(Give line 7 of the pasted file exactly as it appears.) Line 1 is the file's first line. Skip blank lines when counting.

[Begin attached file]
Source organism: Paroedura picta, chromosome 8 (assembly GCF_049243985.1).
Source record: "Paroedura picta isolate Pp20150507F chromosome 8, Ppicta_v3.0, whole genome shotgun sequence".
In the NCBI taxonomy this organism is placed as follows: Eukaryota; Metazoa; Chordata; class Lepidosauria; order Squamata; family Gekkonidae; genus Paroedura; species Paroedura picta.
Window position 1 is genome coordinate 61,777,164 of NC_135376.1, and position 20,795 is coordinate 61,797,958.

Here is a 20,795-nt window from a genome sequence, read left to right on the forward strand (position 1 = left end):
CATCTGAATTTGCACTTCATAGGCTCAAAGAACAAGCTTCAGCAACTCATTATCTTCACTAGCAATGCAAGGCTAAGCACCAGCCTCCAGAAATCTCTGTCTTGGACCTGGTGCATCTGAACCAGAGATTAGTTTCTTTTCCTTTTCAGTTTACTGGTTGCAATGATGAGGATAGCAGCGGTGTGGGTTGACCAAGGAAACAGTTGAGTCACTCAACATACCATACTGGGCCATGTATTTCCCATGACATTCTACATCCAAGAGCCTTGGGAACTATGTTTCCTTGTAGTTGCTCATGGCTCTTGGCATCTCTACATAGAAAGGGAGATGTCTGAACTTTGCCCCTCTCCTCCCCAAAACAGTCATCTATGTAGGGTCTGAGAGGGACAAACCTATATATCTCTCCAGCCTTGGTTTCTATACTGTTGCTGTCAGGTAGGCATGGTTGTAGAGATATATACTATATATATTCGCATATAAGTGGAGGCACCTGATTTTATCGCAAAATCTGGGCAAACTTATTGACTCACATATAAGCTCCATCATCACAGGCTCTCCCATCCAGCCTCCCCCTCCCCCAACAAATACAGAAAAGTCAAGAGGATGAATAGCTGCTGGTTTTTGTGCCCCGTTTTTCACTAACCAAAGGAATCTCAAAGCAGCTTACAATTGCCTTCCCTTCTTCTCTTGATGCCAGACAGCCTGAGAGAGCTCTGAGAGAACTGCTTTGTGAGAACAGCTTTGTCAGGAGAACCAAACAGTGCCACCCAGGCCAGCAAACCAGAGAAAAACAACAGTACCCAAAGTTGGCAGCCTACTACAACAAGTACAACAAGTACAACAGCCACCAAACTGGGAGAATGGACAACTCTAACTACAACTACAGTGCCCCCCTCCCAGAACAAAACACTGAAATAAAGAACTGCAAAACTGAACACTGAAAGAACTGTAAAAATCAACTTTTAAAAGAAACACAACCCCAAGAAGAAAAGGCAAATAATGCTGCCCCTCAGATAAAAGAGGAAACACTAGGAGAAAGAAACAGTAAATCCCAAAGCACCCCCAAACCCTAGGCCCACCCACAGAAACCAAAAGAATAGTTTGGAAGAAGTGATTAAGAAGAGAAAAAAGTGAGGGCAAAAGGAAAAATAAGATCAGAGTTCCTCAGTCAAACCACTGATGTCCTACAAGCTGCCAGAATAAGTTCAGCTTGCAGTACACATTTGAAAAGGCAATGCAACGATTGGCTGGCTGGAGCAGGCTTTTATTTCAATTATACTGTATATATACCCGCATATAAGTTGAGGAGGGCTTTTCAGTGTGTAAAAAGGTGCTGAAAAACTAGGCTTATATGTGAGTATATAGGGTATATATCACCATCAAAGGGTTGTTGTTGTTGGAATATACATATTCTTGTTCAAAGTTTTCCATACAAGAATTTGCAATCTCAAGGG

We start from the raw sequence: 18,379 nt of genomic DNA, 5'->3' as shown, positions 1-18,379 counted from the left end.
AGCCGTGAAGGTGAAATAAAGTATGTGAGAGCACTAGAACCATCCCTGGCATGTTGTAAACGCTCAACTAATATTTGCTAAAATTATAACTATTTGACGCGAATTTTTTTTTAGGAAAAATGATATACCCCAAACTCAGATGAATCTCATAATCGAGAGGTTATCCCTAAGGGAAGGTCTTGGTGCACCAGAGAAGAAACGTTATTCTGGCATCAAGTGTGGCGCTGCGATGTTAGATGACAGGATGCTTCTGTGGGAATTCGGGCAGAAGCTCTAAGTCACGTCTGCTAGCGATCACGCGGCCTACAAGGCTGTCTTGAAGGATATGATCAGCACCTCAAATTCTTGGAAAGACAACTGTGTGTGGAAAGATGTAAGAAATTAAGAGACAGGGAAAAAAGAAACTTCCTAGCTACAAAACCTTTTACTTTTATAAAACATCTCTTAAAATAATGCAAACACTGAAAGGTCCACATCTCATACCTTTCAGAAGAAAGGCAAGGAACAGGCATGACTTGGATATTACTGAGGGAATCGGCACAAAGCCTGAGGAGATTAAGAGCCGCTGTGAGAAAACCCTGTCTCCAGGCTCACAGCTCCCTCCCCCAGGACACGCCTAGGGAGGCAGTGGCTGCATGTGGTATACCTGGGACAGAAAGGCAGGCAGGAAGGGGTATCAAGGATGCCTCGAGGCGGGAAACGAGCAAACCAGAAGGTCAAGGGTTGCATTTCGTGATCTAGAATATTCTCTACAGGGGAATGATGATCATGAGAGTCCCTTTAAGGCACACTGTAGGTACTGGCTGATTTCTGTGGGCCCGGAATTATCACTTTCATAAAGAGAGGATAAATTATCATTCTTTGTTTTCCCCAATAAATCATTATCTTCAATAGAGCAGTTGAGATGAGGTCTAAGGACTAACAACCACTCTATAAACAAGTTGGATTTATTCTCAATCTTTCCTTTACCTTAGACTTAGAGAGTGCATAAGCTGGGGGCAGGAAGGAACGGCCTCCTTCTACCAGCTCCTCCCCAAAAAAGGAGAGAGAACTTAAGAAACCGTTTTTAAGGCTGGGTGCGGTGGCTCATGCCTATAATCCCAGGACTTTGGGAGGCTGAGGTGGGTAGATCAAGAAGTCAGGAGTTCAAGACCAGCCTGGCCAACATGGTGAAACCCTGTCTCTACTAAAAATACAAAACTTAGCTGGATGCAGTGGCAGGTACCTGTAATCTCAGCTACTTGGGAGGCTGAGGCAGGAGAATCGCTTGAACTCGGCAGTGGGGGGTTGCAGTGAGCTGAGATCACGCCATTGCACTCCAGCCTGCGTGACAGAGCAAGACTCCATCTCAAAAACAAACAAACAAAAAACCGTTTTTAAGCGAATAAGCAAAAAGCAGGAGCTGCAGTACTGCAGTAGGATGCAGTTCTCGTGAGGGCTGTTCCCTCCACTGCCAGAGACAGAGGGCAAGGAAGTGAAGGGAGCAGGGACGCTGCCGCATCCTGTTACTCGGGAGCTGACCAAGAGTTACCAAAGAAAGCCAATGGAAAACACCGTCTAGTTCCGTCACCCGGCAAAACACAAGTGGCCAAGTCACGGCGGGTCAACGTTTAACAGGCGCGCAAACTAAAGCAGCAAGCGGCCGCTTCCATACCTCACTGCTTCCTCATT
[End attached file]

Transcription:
We start from the raw sequence: 18,379 nt of genomic DNA, 5'->3' as shown, positions 1-18,379 counted from the left end.